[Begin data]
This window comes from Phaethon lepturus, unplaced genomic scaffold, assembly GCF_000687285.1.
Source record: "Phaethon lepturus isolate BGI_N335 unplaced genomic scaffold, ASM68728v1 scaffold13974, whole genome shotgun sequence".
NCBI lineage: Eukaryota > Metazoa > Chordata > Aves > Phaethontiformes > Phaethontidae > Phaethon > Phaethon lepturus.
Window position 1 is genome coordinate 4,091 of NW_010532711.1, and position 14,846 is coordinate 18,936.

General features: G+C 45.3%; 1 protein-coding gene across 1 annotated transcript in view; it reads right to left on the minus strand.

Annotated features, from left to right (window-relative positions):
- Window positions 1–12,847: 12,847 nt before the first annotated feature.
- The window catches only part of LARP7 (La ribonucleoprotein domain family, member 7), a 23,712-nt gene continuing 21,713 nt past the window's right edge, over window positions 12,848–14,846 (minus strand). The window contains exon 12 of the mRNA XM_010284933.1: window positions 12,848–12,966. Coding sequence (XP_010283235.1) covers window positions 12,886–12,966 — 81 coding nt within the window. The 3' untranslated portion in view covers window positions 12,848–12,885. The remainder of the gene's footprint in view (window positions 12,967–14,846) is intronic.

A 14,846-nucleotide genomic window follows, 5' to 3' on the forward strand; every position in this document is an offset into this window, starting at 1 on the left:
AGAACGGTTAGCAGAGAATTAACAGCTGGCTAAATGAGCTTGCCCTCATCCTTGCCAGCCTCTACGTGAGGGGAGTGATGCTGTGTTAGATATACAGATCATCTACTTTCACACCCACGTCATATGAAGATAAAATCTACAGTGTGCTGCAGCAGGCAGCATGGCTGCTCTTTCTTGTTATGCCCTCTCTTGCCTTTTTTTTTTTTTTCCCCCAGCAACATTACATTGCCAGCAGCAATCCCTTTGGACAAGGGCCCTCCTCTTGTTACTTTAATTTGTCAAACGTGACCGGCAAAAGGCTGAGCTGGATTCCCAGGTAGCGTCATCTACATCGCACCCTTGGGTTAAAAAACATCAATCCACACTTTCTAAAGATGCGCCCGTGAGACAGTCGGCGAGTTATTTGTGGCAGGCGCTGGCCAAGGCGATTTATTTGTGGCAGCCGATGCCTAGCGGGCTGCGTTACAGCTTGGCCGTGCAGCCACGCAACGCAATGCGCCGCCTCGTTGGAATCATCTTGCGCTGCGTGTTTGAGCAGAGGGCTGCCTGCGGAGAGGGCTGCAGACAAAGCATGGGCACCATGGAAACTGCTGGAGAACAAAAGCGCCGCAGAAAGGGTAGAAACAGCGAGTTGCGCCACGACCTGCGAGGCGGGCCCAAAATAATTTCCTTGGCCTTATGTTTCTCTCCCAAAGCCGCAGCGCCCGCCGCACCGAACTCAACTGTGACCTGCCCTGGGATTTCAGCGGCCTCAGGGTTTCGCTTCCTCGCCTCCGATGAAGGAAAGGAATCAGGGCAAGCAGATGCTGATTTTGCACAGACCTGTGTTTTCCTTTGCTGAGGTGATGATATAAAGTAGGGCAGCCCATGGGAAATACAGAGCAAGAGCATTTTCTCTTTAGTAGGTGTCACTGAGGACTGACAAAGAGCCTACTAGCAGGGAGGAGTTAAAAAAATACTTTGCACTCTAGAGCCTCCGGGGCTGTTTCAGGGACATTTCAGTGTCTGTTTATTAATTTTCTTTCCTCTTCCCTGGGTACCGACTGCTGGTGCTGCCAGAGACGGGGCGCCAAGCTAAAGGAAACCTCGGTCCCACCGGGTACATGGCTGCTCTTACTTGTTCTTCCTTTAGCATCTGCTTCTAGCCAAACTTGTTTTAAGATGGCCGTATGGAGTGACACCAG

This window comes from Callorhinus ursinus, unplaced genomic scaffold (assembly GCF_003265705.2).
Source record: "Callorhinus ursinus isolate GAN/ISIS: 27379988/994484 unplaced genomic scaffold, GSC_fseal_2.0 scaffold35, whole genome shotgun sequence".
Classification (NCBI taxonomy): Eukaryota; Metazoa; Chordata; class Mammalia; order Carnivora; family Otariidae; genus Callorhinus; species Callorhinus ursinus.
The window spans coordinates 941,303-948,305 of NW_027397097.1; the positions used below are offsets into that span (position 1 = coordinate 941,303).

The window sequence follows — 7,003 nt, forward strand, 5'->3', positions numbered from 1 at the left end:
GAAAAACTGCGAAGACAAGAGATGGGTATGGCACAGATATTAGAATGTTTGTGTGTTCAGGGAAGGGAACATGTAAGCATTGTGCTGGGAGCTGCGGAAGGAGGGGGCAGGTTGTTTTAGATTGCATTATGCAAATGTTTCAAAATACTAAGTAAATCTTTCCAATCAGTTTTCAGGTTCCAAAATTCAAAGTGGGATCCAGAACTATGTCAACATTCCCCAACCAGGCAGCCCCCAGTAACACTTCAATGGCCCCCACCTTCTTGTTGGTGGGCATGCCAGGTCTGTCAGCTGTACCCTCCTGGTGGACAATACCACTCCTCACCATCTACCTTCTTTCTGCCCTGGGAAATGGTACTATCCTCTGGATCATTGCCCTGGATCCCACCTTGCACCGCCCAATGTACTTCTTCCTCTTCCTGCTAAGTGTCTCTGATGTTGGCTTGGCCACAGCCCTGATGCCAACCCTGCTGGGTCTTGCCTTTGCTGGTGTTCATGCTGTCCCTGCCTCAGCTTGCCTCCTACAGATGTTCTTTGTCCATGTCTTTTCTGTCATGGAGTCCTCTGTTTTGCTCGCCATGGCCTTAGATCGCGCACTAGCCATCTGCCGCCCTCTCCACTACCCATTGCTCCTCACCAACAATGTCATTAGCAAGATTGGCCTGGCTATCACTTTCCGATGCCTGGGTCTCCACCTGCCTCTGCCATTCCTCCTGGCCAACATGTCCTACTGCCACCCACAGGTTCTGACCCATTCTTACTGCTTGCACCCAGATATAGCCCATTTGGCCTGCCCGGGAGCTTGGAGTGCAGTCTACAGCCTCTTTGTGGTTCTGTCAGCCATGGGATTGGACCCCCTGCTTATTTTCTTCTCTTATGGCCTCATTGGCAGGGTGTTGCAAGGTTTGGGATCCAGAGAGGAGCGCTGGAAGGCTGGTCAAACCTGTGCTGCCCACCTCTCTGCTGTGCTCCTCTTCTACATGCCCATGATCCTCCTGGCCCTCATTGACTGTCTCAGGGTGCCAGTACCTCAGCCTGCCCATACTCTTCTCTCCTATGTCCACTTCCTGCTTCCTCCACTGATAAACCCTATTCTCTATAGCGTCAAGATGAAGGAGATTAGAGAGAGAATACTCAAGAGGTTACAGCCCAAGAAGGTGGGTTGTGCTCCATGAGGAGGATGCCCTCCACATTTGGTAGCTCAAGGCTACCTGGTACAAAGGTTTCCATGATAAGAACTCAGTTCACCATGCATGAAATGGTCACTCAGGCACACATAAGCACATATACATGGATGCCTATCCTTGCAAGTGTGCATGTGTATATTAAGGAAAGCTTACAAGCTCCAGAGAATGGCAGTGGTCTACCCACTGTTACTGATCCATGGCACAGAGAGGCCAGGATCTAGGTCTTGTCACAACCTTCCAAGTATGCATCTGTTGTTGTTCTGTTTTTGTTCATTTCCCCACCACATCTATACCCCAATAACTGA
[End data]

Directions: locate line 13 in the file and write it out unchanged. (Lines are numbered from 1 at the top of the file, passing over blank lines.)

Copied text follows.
Classification (NCBI taxonomy): Eukaryota; Metazoa; Chordata; class Mammalia; order Carnivora; family Otariidae; genus Callorhinus; species Callorhinus ursinus.